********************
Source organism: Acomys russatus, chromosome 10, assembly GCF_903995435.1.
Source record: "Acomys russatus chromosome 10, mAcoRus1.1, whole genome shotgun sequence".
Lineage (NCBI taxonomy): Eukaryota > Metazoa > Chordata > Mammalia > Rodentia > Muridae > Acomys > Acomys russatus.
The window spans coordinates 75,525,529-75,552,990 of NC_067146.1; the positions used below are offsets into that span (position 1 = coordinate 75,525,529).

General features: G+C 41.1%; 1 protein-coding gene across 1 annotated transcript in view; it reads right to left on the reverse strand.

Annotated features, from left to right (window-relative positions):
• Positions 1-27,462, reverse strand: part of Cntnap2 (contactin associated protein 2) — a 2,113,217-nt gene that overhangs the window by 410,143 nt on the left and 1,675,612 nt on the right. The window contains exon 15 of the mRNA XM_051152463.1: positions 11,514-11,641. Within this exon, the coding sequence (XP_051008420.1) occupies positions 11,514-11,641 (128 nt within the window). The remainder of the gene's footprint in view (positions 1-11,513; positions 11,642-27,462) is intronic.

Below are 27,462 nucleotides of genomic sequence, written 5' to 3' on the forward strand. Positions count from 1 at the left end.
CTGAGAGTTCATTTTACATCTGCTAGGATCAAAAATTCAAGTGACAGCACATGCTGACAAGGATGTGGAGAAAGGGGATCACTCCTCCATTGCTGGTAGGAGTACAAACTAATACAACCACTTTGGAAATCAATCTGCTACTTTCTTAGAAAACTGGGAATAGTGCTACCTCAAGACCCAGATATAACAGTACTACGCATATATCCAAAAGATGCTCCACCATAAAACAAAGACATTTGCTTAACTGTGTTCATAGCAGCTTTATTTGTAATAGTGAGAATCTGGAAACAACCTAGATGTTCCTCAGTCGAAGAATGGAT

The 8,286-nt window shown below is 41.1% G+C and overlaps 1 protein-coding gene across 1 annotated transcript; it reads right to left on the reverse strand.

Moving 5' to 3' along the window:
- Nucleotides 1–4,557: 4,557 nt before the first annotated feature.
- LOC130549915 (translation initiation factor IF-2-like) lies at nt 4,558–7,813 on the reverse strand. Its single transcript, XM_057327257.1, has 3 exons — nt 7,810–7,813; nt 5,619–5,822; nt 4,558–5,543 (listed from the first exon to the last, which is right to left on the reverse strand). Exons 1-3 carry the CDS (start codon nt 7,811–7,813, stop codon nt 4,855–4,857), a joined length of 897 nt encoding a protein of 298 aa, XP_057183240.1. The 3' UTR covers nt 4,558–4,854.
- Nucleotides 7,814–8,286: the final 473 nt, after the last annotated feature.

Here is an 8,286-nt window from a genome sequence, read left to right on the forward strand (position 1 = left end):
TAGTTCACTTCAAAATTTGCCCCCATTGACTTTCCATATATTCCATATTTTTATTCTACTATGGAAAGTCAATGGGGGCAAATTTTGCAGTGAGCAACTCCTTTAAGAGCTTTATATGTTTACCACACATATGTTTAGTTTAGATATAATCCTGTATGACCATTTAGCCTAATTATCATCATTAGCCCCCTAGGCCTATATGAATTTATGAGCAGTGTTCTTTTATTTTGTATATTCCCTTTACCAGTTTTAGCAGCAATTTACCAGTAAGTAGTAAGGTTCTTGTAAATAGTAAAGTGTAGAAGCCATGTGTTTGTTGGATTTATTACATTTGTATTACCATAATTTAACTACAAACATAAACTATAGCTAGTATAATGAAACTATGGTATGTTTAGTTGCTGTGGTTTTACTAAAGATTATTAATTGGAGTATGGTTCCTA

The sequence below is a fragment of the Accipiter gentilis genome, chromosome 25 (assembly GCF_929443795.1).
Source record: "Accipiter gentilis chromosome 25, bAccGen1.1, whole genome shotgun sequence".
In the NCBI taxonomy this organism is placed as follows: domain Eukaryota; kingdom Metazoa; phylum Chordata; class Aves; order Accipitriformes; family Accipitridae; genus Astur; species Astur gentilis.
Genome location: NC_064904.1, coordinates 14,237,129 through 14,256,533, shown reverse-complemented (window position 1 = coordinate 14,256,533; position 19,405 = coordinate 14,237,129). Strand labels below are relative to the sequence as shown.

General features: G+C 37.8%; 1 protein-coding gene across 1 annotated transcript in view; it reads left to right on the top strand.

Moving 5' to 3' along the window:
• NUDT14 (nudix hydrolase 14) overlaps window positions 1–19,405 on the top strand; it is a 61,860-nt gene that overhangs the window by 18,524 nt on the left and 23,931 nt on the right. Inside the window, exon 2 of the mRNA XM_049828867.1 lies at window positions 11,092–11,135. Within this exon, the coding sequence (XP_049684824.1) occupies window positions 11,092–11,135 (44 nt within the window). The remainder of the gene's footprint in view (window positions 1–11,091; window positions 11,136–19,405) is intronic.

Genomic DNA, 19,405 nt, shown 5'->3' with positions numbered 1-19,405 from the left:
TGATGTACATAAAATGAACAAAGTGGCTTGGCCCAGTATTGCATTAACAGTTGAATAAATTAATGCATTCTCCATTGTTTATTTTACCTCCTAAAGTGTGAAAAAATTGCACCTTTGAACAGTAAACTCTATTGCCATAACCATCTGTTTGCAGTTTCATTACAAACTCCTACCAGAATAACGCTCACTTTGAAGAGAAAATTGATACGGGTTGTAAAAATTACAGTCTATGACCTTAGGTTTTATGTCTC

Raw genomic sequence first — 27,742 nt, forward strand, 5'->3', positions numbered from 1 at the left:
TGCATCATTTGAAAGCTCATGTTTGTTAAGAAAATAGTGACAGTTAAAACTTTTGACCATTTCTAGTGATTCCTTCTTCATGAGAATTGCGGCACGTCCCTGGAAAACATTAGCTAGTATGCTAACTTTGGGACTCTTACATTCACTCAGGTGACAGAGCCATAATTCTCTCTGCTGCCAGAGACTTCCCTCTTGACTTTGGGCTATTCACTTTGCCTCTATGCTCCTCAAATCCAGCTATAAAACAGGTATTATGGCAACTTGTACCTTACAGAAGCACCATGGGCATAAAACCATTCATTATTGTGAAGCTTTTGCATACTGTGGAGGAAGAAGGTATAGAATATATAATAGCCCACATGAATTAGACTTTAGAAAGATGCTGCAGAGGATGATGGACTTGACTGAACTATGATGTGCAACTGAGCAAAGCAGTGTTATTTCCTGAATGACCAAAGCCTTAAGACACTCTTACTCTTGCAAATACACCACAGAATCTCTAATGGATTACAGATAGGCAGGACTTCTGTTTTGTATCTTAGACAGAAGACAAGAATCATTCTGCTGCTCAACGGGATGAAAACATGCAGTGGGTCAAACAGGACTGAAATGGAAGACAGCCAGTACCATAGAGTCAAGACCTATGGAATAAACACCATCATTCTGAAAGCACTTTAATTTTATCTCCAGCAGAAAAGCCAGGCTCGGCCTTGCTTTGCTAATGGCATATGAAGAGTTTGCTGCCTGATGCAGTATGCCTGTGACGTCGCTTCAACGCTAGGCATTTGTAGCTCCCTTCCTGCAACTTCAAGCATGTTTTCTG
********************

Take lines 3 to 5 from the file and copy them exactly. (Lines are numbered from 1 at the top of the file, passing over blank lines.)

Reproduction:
Lineage (NCBI taxonomy): Eukaryota > Metazoa > Chordata > Mammalia > Rodentia > Muridae > Acomys > Acomys russatus.
The window spans coordinates 75,525,529-75,552,990 of NC_067146.1; the positions used below are offsets into that span (position 1 = coordinate 75,525,529).

General features: G+C 41.1%; 1 protein-coding gene across 1 annotated transcript in view; it reads right to left on the reverse strand.